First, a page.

The New iPad May Be a Snooze, But It's Showing the Way to Free-Range Computing
Apple's latest gadget show-and-tell was a bit of a flop, but it's bringing us a new kind of personal computing.
Maybe Apple should host its big press confabs a little less frequently. Fanboys aside, most of us don’t need to know much about the new iPad that Apple CEO Tim Cook unveiled yesterday—other than a nicer display, it's not that much different than the last one. Tellingly, the biggest controversy arising from the roadshow wasn’t any of the device’s features but its moniker—it’s just "the new iPad," not the expected iPad HD or iPad3. Stop the presses!
On the other hand, Cook’s attempt to offer up a compelling vision of our electronic future—the kind of magic that his predecessor, the late Steve Jobs, used to produce on occasions like these—is notable. As Cook described it, Apple is poised to dominate our “post-PC future” with a bevvy of devices, like the iPad and the iPhone, that aren’t tethered to any physical location and access applications and data from the cloud.
If at this point you’re moved to interrupt and note that "PC" means personal computer, and ask what could be a more personal computer than Apple’s totable gadgets, I share your sentiments, and so does Cook. Heck, the current iPad 2 has a faster processor and more memory than the company’s iMac personal computers had when they came out in 1998.
Cook argues that the days of the desktop-laptop continuum are coming to an end. The truly personal computers built by his and other companies combined with the internet-driven trend toward distributed storage that we’re calling “the cloud” mean we don’t need to be tethered to any single place or device anymore, and touchscreens are making mice and, increasingly, keyboards, obsolete. Computing is about to get a lot more free-range, basically.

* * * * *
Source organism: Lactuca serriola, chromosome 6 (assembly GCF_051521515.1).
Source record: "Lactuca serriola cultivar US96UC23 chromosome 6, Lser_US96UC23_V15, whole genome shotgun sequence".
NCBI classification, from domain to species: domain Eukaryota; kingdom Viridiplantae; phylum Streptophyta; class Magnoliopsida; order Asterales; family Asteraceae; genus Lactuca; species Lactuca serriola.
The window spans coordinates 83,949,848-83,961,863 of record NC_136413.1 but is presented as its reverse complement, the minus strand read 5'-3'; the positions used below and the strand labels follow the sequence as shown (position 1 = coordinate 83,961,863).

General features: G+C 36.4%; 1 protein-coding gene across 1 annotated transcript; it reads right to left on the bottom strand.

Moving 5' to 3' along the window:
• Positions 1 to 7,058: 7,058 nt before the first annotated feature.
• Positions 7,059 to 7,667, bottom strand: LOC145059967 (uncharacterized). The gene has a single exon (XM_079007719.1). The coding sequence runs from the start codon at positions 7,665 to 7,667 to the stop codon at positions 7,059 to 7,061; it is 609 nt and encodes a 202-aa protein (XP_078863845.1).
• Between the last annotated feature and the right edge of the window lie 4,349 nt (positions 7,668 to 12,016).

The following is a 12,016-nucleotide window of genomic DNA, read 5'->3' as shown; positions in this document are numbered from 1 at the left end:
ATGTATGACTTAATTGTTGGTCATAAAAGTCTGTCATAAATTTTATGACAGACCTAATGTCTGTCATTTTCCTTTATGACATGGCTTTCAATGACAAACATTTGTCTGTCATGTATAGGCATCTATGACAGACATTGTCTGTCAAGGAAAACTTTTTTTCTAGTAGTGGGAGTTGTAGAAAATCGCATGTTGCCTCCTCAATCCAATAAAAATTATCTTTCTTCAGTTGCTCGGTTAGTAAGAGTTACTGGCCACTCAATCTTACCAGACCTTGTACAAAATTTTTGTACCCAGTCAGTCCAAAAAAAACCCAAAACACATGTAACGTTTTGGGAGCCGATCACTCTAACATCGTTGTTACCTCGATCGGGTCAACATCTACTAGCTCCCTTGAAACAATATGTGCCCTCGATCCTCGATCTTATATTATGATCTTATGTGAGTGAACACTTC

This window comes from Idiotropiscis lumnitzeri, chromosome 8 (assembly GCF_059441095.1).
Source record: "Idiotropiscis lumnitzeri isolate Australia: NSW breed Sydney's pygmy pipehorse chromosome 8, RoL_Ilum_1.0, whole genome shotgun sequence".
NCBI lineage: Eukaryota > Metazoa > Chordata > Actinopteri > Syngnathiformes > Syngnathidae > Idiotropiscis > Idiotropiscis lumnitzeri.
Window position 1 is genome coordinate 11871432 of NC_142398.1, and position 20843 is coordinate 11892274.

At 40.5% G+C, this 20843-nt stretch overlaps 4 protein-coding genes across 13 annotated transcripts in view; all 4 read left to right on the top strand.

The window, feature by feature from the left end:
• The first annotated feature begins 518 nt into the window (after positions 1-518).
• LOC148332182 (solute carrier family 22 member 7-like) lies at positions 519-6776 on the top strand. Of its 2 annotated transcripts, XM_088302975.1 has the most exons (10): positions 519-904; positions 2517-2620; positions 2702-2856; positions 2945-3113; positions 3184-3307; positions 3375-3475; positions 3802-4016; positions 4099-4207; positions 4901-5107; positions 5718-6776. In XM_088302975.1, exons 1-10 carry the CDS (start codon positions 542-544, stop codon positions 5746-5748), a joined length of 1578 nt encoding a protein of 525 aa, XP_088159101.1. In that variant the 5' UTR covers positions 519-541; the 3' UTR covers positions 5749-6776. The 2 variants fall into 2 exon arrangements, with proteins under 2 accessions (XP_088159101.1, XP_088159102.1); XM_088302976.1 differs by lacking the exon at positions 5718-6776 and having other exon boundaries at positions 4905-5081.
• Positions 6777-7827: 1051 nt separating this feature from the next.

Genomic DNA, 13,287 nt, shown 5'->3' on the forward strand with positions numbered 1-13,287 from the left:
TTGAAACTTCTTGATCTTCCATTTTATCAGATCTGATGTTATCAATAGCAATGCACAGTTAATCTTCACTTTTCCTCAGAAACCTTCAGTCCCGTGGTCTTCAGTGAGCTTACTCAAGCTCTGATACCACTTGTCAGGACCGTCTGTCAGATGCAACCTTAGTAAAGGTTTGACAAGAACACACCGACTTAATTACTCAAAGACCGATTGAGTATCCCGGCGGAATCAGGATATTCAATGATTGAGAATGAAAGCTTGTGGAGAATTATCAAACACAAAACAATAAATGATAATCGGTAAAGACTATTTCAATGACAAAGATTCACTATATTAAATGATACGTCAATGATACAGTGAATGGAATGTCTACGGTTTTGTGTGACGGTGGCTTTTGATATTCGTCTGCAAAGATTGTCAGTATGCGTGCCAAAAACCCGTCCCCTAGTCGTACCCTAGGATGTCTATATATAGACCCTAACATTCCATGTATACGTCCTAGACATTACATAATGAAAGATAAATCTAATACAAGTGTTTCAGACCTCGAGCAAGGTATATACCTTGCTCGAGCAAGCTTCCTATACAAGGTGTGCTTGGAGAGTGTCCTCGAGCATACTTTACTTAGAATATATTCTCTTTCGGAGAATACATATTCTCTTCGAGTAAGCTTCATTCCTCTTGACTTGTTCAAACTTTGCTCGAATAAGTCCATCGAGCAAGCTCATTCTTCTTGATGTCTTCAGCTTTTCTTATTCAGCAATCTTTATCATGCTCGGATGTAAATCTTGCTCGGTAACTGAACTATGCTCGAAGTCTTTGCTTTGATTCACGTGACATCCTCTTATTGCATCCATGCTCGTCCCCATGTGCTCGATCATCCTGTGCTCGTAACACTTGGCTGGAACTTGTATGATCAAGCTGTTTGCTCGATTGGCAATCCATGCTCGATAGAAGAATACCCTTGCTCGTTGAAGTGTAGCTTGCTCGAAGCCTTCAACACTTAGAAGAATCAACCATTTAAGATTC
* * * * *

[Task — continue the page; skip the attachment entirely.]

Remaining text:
You can see that trend in the data Cook cited: In the last quarter of 2011, the company sold 15.4 million iPads. That’s more than the number of computers sold by HP (15.1 million), Lenovo (13 million) or Dell (11.9 million) sold in the same period. In 2011, 76 percent of Apple’s revenue came from its “post-PC” devices, with it’s traditional computer offerings making up the remainder.
A future that’s not dependent on any single device but a bevvy of interchangeable platforms is one that benefits Apple’s upgrade-demanding, almost disposable model of electronics distribution. Microsoft, which made its name with the PC, may find itself even further behind—unless the promise of its new, multi-platform Windows 8 operating system pans out.
One major test of whether this model of computer use will come to dominate our world will happen when big corporations start adopting iPads and similar technology the same way they do laptops and cellphones; but if the President of the United States is already using an iPad to organize his daily national security briefing, you can figure that business will find a way to put these devices to use.